What to Avoid
Your local supermarket is not a healthy place to buy your food. Except for the organics you can trust, little in a conventional grocery store has good nutrition and taste. Processed and packaged food (with the nutrition diminished) is full of chemical preservatives that give it shelf life but no positive nutrition. It uses salt as a preservative and sugar and fats to make it taste good. Your taste buds are not educated in nutrition.

Even grocery store produce is not safe or healthy. Most of the fruits and vegetables have been grown in dead soil, exposed to chemical fertilizers, herbicides and pesticides. They are also picked before they are ripe, exposed to gases to accelerate the ripening, refrigerated to retard spoilage, and trucked hundreds of miles to the store. For stores in the Northern Hemisphere, out-of-season fruits, such as apples and grapes, can be flown thousands of miles from New Zealand and Chile.

What the grocery store offers you was not grown or made with your health in mind. What then? Corporate profits. In one sense, your local supermarket is not really a local business. It is a distribution point at the end of a huge, profit-driven system to produce cheap, “food-like” substances for a population that cannot tell the difference between a real tomato and one from a food factory. Grocery store produce often is low in taste and nourishment but profitable.

Taste and freshness aside, the imitation tomato has little food value. Low-quality produce has low amounts of total dissolved sugars and low nutrient content. Your body needs to convert dissolved sugars into the energy you need for life. You get that from sweet, juicy produce picked ripe. Beyond the produce section, almost everything the supermarket sells has been highly processed and carefully packaged to make you want it while you ignore what is in it. Food processors use an array of synthesized chemicals to fabricate the taste, texture and appearance of what you eat. Food additives are not there for your nutrition but to make the pseudo food a more profitable product.

Supermarket food undermines your health by exposing you to chemicals and other substances linked to the diseases of modern society: cancer, heart disease, diabetes, stroke and obesity. These all stem from or are made worse by how we live, what we eat and the environment we live in. The “grocery store diet” is not healthy for you.

Be Flexible and Moderate
Not everyone has the time or energy to shop organically. If you work a 9-to-5 job and live in a small rented space in the middle of the city, growing your own food can seem like a fantasy. Yet, some people make a small vertical garden on a sunny balcony. You can grow something to enjoy even in that tiny space such as herbs or the vine climbing varieties of beans and peas.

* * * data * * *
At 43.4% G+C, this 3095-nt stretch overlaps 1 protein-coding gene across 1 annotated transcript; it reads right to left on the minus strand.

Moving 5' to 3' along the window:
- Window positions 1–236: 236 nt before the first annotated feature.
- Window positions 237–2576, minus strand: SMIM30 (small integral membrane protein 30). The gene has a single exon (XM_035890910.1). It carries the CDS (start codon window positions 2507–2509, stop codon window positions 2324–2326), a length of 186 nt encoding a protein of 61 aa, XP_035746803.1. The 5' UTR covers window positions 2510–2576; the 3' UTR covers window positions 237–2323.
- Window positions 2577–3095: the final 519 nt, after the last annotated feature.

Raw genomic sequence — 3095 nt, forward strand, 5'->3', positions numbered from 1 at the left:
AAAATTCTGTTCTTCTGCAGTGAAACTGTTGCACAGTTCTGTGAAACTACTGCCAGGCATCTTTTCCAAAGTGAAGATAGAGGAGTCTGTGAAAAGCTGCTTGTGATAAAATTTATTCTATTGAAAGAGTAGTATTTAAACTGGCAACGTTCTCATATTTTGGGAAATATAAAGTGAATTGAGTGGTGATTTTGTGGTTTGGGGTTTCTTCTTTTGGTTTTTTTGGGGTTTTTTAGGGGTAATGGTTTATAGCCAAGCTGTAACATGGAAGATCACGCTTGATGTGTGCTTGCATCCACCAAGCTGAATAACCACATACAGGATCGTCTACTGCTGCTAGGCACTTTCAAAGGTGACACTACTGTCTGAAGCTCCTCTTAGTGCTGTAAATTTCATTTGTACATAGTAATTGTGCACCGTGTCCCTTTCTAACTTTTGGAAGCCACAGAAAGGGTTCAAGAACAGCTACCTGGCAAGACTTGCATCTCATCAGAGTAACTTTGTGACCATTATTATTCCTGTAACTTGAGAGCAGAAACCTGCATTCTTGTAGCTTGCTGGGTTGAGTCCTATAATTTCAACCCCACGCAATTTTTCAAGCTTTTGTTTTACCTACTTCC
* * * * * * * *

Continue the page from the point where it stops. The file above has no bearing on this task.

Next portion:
For most people, shopping at the supermarket is practical and a strong habit. It’s convenient to where they live or work. They know what to expect and are lured in by weekly specials. And the food is consistent from month to month. Plus, the supermarket often has a pharmacy and a liquor department attached. Most people cannot resist all that convenience and security.

Even if you shop regularly at a supermarket, you can still support organic values and ideals. When you buy organic food in your local market, you help support the farmers who made the expensive and difficult conversion from conventional to organic methods. While organic food costs more than conventional food, you have to measure the short-term cost against the long-term benefit of conserving our soil and eating produce that supports your overall good health.

Converting a farm from conventional to organic methods requires an enormous investment risk in both money and time. You can support and motivate the people making these conversions by buying as much organic food as you can afford from local markets. By the sources you choose to obtain your food, you vote for how you want your food produced.

Growing and eating organically is a lifestyle and life-changing decision. As you ask questions and learn more, one day going organic will seem like a small step toward a better, healthier life.

Milo Lou Shammas
Founder and Formulator